Commentary by Neil A. Lieb, with photo from his archive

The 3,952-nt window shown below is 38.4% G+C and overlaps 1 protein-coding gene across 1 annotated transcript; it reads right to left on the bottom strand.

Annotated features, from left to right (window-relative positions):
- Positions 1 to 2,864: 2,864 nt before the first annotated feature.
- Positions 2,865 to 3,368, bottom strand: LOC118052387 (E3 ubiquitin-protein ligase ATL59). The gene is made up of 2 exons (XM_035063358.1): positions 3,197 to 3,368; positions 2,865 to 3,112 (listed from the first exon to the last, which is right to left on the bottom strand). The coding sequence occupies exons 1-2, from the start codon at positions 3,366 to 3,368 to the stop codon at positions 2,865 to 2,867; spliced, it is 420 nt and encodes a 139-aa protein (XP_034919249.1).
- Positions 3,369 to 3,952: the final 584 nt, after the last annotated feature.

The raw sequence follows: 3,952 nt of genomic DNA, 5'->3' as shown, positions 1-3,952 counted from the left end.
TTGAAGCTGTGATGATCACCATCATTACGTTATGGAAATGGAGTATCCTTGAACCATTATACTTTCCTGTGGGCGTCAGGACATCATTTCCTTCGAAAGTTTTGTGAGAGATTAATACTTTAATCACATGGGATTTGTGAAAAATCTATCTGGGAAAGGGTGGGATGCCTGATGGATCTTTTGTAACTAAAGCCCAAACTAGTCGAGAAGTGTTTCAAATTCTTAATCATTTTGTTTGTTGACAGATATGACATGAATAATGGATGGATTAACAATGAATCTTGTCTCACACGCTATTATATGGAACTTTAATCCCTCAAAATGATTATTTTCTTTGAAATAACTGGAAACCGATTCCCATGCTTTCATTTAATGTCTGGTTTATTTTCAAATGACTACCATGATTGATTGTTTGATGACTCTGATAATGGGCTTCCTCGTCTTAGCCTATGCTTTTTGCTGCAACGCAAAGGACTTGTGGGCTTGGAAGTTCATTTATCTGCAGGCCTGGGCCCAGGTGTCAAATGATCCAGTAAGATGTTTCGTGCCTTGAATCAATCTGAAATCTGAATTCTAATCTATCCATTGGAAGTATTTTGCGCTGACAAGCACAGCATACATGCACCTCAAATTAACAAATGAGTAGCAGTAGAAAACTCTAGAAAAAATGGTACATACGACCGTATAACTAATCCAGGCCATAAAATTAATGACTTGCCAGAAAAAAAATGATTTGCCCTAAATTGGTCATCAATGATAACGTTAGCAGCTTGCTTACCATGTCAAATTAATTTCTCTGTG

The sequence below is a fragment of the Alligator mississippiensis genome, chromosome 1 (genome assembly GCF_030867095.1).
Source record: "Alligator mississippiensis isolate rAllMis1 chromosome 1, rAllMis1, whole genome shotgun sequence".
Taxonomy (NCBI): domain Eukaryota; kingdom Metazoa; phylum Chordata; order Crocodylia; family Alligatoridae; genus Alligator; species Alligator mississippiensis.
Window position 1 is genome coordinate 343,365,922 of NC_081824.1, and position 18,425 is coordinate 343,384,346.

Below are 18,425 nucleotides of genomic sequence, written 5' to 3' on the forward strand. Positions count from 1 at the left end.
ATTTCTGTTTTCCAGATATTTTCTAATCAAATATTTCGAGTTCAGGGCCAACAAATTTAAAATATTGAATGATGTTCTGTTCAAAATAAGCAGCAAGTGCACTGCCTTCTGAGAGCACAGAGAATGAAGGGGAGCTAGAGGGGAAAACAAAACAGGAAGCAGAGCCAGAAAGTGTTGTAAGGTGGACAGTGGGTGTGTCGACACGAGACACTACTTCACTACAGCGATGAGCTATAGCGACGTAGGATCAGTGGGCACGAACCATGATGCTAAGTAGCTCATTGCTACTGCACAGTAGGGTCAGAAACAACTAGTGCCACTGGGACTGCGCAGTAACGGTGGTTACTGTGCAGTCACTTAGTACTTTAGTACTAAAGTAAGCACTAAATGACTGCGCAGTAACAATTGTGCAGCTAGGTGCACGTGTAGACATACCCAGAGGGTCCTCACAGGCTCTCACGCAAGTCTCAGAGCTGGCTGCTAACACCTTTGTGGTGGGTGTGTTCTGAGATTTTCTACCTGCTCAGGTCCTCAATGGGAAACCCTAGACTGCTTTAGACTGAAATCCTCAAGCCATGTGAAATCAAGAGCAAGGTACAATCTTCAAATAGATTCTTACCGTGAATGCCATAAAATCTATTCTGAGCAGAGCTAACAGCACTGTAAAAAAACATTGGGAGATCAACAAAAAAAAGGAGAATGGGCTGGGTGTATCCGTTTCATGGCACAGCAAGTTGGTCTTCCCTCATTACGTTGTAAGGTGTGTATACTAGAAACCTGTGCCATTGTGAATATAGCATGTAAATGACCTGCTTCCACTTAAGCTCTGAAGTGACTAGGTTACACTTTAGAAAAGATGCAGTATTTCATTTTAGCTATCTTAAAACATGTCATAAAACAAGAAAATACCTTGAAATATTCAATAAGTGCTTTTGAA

That’s the west side of the elevator. If you were bringing grain in, you would go in that door and out the other door. See that railroad track? All elevators I’ve ever been near, seems you go in the back side and out the front side. You see the second row of windows? You see where the last “A” is? That’s where the motor sets. The belt would be on the right-hand side of the driveway. The driveways are always offset to one side, and the belt to the other side. The drive motor sits about where that “A” is, maybe about the top. It sits on top of two I-beams. They go into the wall of the headhouse and the wall of the shaft that drives the belt. The lettering was done after we left. Tillotson didn’t have anything to do with it. Some sign company came in and did it. They used lead anchors. It had a steel in the middle and lead sleeve on the outside. You can go to a hardware store and still buy them. They had a drill—they called a star drill—and you hit it with a hammer. You hit it, you turned it. You hit it, you turned it. You use a five or seven pound shop hammer to hit it with. Now they have drill bits that cut through concrete. There’s probably an anchor, on the T, at each corner, the middle at the top, and the bottom. The big letters have three or four. The small letters have two. I have no idea, I didn’t do it. See the dark part at the bottom of the pipe, that’s flex pipe so you could put it in the grain car.